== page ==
Lighter and newer car materials can improve fuel efficiency, but there’s a trade-off: They’re harder to fix.
Carmakers want better mileage and crash-test results, but having both is increasing costs elsewhere for consumers, USA Today says. “The sometimes exotic materials needed to meet those goals mean replacement parts not only cost more, but often require elaborate repair techniques that are taxing skills in some body shops,” it says.
The paper highlights three materials automakers are moving toward to meet fuel and safety standards:
- Aluminum. In 2009, the average car used 327 pounds of aluminum. By 2025, the estimate is 550 pounds, but the steel it’s replacing is far heavier.
- Carbon fiber. This composite material is currently preferred in high-end sports cars, but it’s getting cheaper and appearing in more parts.
- High-strength steel. It’s as strong as traditional steel, but lighter. It’s increasingly being used for car bodies.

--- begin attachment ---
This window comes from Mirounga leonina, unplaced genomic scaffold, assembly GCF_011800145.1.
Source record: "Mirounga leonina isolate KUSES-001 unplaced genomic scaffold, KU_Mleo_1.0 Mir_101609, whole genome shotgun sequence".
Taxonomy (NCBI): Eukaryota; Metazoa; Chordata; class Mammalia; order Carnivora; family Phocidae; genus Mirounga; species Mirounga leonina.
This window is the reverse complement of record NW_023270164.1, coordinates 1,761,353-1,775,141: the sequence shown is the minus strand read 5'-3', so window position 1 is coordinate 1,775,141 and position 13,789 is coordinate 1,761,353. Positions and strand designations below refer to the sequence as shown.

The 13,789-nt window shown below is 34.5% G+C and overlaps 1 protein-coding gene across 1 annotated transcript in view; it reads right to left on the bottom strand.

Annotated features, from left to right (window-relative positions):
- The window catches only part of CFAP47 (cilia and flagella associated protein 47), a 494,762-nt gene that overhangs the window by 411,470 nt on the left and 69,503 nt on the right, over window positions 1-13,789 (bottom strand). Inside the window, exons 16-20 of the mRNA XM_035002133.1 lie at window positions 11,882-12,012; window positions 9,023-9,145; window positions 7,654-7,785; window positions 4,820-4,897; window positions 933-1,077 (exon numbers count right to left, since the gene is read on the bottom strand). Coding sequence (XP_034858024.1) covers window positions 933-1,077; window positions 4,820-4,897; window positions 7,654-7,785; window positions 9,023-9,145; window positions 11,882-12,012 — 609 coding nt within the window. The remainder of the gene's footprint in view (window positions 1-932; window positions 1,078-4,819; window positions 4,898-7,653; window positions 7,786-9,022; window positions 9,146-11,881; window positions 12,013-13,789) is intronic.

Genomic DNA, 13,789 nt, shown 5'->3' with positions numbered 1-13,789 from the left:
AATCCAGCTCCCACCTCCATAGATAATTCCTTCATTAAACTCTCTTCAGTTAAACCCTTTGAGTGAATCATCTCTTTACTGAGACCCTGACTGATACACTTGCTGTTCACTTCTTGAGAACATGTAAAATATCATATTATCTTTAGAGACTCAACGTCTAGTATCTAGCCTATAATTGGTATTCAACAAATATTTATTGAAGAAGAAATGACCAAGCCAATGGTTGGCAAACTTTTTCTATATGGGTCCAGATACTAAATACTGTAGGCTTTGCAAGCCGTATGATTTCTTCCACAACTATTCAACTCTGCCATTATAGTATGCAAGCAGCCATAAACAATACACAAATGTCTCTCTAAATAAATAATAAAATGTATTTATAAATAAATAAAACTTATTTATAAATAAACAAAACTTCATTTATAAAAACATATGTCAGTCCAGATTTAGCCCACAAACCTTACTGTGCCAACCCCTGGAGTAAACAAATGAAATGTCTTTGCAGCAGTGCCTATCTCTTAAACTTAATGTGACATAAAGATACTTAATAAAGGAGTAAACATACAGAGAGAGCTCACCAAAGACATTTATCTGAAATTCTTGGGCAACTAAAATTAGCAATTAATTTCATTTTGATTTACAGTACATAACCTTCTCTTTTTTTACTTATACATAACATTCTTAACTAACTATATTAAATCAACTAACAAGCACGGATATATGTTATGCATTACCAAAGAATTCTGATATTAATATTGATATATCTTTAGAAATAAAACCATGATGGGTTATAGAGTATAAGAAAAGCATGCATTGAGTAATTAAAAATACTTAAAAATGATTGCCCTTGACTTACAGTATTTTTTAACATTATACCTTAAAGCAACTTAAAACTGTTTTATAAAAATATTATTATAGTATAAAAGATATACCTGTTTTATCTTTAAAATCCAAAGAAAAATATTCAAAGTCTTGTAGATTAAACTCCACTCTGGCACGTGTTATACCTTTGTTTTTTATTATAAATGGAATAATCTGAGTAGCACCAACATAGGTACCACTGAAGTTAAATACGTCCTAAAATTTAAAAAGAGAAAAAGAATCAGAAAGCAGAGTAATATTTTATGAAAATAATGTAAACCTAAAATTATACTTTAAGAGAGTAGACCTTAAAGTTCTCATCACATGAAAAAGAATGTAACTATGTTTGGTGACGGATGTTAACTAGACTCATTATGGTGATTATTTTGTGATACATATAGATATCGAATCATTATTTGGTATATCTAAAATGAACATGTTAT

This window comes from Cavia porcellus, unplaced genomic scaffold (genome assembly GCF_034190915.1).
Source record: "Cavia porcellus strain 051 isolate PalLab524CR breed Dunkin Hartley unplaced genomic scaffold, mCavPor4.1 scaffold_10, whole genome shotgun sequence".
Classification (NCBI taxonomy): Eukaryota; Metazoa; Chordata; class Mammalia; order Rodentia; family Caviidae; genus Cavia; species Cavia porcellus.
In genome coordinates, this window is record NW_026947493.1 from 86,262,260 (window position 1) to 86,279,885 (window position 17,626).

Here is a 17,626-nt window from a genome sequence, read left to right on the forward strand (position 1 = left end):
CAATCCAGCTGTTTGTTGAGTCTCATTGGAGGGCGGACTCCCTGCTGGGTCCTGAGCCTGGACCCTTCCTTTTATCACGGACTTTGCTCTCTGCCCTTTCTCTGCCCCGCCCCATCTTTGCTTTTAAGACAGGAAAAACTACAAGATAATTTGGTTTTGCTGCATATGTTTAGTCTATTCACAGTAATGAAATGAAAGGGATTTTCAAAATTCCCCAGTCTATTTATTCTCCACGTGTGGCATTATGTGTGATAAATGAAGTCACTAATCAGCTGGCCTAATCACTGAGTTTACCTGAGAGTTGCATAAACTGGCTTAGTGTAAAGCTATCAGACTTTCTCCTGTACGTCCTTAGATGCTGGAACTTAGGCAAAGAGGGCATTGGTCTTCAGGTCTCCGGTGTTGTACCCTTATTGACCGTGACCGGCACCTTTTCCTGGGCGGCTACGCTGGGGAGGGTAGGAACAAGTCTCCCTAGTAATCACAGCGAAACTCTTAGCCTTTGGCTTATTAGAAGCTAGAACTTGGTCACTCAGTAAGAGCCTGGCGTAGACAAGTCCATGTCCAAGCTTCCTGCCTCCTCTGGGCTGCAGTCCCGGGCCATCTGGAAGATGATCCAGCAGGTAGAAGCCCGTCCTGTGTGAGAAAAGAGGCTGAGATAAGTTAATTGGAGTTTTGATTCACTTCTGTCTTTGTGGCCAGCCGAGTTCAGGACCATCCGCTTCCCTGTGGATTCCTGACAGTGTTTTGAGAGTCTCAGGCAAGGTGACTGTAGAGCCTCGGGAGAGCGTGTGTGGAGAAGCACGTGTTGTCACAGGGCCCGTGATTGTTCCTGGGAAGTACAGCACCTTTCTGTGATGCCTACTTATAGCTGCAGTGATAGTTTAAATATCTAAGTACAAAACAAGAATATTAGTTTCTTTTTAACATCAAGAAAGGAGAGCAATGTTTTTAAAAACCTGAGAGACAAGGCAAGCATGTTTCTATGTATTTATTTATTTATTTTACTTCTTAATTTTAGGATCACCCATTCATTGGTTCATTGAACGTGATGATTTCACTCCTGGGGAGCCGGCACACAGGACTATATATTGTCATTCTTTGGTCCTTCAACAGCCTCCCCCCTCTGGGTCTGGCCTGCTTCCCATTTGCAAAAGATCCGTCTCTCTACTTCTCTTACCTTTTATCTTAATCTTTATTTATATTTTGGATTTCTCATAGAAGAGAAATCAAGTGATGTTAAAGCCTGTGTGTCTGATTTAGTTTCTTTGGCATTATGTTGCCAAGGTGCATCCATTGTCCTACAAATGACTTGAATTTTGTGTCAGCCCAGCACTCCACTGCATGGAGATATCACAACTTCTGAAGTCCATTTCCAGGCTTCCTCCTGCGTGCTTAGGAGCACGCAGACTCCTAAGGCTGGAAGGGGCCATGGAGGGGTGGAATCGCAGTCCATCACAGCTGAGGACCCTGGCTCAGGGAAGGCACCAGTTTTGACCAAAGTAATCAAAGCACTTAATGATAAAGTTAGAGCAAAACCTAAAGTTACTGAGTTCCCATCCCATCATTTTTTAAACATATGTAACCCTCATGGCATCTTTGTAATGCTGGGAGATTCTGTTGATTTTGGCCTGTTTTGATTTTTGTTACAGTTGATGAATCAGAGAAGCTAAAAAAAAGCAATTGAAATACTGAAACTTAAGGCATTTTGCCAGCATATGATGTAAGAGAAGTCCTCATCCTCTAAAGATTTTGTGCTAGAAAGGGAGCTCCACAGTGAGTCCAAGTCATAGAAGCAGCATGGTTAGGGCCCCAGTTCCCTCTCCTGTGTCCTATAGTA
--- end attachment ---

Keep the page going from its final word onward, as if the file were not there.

These materials are saving consumers at the pump and meeting stricter regulatory requirements, but could cost everyone at the repair shop.
Businesses have to invest in the new tools and methods to repair them, USA Today says, and that cost could be passed on to consumers. New materials such as high-strength steel sometimes remove the option of repair, too. Steel parts that once could have been repaired by welding in a small new piece have to be replaced instead, because the new material can’t handle the heat of welding.
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